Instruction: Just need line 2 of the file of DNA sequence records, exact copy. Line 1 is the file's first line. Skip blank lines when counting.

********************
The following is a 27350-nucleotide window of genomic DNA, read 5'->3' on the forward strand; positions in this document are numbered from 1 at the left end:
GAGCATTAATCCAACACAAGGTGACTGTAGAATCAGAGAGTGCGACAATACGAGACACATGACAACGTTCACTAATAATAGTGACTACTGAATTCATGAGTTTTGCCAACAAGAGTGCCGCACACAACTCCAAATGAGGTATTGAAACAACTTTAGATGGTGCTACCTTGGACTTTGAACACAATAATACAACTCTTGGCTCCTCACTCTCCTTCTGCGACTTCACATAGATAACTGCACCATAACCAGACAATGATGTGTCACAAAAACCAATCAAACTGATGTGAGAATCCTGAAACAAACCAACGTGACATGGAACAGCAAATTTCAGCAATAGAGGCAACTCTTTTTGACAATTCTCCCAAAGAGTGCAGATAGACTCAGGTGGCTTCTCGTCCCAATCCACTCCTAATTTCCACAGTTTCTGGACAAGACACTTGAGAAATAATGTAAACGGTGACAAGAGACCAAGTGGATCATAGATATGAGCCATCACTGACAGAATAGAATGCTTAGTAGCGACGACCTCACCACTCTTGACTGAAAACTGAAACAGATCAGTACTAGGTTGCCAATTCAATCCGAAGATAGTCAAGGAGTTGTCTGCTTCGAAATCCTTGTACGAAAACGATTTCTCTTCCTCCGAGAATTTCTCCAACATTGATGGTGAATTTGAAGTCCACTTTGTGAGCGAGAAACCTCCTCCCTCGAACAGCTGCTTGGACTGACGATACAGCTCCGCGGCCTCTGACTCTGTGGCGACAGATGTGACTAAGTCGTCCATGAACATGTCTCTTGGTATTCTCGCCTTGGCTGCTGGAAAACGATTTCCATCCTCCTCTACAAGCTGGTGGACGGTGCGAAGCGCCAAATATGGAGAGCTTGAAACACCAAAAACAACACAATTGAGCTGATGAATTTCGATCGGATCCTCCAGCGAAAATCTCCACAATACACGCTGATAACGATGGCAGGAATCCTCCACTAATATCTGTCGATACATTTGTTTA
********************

GAGCATTAATCCAACACAAGGTGACTGTAGAATCAGAGAGTGCGACAATACGAGACACATGACAACGTTCACTAATAATAGTGACTACTGAATTCATGAGTTTTGCCAACAAGAGTGCCGCACACAACTCCAAATGAGGTATTGAAACAACTTTAGATGGTGCTACCTTGGACTTTGAACACAATAATACAACTCTTGGCTCCTCACTCTCCTTCTGCGACTTCACATAGATAACTGCACCATAACCAGACAATGATGTGTCACAAAAACCAATCAAACTGATGTGAGAATCCTGAAACAAACCAACGTGACATGGAACAGCAAATTTCAGCAATAGAGGCAACTCTTTTTGACAATTCTCCCAAAGAGTGCAGATAGACTCAGGTGGCTTCTCGTCCCAATCCACTCCTAATTTCCACAGTTTCTGGACAAGACACTTGAGAAATAATGTAAACGGTGACAAGAGACCAAGTGGATCATAGATATGAGCCATCACTGACAGAATAGAATGCTTAGTAGCGACGACCTCACCACTCTTGACTGAAAACTGAAACAGATCAGTACTAGGTTGCCAATTCAATCCGAAGATAGTCAAGGAGTTGTCTGCTTCGAAATCCTTGTACGAAAACGATTTCTCTTCCTCCGAGAATTTCTCCAACATTGATGGTGAATTTGAAGTCCACTTTGTGAGCGAGAAACCTCCTCCCTCGAACAGCTGCTTGGACTGACGATACAGCTCCGCGGCCTCTGACTCTGTGGCGACAGATGTGACTAAGTCGTCCATGAACATGTCTCTTGGTATTCTCGCCTTGGCTGCTGGAAAACGATTTCCATCCTCCTCTACAAGCTGGTGGACGGTGCGAAGCGCCAAATATGGAGAGCTTGAAACACCAAAAACAACACAATTGAGCTGATGAATTTCGATCGGATCCTCCAGCGAAAATCTCCACAATACACGCTGATAACGATGGCAGGAATCCTCCACTAATATCTGTCGATACATTTGTTTA